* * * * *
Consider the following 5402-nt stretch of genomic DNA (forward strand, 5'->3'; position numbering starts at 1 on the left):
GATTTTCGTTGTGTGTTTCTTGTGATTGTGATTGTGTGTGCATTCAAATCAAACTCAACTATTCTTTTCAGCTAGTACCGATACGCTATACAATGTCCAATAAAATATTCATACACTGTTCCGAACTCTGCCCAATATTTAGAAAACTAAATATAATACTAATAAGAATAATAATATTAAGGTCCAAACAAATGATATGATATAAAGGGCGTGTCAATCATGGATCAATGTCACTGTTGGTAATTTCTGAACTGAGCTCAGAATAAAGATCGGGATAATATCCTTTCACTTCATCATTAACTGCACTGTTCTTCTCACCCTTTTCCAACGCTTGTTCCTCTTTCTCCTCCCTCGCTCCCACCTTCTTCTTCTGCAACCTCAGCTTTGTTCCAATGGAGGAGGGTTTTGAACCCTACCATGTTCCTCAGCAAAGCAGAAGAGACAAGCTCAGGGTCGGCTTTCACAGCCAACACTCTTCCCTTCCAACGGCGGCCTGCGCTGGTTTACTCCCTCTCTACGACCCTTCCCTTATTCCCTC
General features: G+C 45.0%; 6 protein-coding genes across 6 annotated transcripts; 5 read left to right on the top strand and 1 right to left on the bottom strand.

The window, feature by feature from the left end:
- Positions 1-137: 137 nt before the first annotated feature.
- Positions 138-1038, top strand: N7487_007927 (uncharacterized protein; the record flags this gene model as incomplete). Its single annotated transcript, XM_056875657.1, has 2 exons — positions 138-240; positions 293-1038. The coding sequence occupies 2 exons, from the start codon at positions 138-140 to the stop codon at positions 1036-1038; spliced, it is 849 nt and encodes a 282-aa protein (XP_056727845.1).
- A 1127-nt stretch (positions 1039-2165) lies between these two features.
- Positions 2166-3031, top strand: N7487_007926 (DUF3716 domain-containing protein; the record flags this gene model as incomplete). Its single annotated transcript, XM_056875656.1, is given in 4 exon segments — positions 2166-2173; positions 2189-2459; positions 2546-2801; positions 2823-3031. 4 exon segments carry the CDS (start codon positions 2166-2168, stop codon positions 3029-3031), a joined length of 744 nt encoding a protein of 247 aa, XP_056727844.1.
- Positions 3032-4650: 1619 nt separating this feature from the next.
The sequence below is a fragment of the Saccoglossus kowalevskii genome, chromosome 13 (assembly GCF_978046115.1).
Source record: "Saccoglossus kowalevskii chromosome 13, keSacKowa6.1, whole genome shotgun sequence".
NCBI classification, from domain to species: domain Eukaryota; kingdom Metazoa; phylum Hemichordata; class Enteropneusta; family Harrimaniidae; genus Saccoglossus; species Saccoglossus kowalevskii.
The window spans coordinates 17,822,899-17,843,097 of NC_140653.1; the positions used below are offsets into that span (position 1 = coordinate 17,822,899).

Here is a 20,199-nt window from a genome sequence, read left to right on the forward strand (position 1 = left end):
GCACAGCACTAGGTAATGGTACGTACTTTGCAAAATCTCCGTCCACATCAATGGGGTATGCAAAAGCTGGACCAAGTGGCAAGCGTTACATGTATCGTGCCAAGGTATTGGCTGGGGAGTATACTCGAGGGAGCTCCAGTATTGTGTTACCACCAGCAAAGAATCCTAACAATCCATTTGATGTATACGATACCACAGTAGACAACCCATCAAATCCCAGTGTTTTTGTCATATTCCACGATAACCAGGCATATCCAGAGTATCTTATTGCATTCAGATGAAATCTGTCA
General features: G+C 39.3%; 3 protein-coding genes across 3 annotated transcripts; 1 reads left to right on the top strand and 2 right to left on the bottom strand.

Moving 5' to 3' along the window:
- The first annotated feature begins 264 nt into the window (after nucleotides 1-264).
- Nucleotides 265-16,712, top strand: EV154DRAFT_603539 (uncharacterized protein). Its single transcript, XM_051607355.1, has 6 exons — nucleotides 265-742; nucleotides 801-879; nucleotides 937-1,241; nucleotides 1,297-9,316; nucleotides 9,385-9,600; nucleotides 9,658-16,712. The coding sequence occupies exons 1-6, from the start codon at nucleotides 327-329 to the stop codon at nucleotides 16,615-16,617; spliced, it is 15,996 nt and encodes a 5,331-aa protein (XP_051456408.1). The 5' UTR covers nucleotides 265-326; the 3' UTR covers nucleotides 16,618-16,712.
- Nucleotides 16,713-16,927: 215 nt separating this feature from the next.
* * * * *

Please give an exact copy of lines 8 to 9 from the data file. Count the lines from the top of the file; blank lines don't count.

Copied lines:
- Positions 2166-3031, top strand: N7487_007926 (DUF3716 domain-containing protein; the record flags this gene model as incomplete). Its single annotated transcript, XM_056875656.1, is given in 4 exon segments — positions 2166-2173; positions 2189-2459; positions 2546-2801; positions 2823-3031. 4 exon segments carry the CDS (start codon positions 2166-2168, stop codon positions 3029-3031), a joined length of 744 nt encoding a protein of 247 aa, XP_056727844.1.
- Positions 3032-4650: 1619 nt separating this feature from the next.